ARLINGTON -- White Sox manager Robin Ventura put right-handed-hitting catcher Tyler Flowers and right-handed-hitting left fielder Brent Lillibridge into Saturday's starting lineup, partially because of Rangers left-hander Derek Holland but also just to get his bench players early work.

"I want to get guys in there as soon as we can. I'm sure in Cleveland that [Eduardo] Escobar and [Kosuke] Fukudome will get a start," said Ventura, whose team opens a three-game series against the Indians on Monday.

"Just to kind of get the season going. I don't want guys sitting on the bench for six or seven days and then going home but not having played yet. We have confidence to put them in and to fill in when they need to fill in."

Dayan Viciedo and A.J. Pierzynski got the night off, with both expected to return to the starting lineup Sunday.

Beckham not straying from approach

ARLINGTON -- Although he struck out three times in Friday's 3-2 season-opening loss to the Rangers, finishing 1-for-4, Gordon Beckham certainly doesn't want to overanalyze the season opener.

"Everybody wants to make the first game a big deal. I'm going to do the opposite and make it less of a deal," Beckham said. "Last year, I went 3-for-4 on the first day.

"It's all relative. [After] a couple of months, you look up and we'll see where we are at. It's time to go out there and do our thing. You can't worry about the ups and downs of the day before. Even if you do good, you can't worry. You roll on that but can't worry about it either way."

Adam Dunn, who tied a Major League record with his eighth career Opening Day home run, said that he was most pleased by sticking with his approach that he followed throughout Spring Training. Beckham felt the same consistency within his at-bats.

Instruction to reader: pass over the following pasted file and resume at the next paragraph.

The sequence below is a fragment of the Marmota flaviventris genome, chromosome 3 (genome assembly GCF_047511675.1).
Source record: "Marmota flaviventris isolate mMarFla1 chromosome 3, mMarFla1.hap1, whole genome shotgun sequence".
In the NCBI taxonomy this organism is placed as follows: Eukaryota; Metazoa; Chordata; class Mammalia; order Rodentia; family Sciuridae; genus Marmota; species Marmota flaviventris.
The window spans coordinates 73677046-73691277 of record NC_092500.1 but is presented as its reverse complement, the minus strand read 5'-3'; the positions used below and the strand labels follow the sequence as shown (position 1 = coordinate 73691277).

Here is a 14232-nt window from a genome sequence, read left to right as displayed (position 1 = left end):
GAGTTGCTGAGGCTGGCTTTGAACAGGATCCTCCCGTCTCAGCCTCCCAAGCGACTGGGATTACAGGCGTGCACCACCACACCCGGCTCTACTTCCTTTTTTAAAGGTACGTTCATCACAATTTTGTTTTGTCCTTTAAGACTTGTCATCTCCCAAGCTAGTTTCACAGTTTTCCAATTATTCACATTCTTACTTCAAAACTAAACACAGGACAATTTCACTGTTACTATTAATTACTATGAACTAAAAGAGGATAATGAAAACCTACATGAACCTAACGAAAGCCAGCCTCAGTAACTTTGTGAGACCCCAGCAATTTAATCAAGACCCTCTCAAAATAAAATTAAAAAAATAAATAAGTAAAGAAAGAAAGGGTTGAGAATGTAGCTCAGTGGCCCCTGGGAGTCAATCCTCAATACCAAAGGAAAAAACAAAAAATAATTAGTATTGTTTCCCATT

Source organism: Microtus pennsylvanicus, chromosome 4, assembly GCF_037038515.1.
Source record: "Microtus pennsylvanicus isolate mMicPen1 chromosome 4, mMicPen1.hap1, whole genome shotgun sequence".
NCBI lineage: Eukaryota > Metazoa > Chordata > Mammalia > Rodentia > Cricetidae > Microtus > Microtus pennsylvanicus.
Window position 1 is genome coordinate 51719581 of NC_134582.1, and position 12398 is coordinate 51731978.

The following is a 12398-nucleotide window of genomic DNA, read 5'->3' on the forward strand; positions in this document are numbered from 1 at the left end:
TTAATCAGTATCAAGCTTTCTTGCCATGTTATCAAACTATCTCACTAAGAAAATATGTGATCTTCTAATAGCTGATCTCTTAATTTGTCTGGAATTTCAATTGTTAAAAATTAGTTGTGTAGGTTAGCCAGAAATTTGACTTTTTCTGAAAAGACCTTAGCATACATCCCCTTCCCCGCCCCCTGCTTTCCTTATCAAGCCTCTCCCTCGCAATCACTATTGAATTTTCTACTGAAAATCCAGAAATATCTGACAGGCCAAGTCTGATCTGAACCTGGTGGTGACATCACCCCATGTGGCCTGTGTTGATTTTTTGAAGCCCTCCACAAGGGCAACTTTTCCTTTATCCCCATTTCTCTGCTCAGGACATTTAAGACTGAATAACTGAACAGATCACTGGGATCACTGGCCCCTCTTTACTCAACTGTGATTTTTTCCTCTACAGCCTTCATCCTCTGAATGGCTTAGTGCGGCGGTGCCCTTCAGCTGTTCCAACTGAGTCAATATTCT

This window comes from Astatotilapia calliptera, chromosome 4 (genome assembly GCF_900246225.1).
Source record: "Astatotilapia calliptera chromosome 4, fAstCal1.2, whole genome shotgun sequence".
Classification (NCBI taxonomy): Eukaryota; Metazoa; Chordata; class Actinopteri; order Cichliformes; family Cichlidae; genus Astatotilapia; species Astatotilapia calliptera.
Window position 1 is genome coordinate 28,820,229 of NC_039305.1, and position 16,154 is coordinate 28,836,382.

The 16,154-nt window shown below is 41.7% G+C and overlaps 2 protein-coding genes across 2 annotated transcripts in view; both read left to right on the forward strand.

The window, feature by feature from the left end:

"I felt like I was disciplined yesterday," Beckham said. "You know, I scraped out a knock. It wasn't a great day for knocks. Unfortunately, that didn't play yesterday. But if I stay with that, I think it will."

Third to first

• Despite Alejandro De Aza being caught stealing in the first inning of Friday's 3-2 loss and finishing 3-for-8 on the basepaths during Spring Training, White Sox manager Robin Ventura doesn't want him to slow down.

"No, I want him to be aggressive," Ventura said. "I want him to be able to go out there and feel confident about trying to get a big jump. He's going to get thrown out. We'll have guys that probably will get thrown out, but it won't stop us from running."

• Ventura knows the White Sox start the season with the Rangers, Indians and Tigers, but hasn't really focused on the big picture of this 10-game stretch. He's just worried about the Rangers.

"We haven't looked that far ahead," Ventura said. "Really, we're looking right here and looking at these games. We'll worry about the other ones when we play them. As far as the coaching staff looks ahead, we get our paperwork. But the focus is still here in Arlington."

Scott Merkin is a reporter for Read his blog, Merk's Works, and follow him on Twitter @scottmerkin. This story was not subject to the approval of Major League Baseball or its clubs.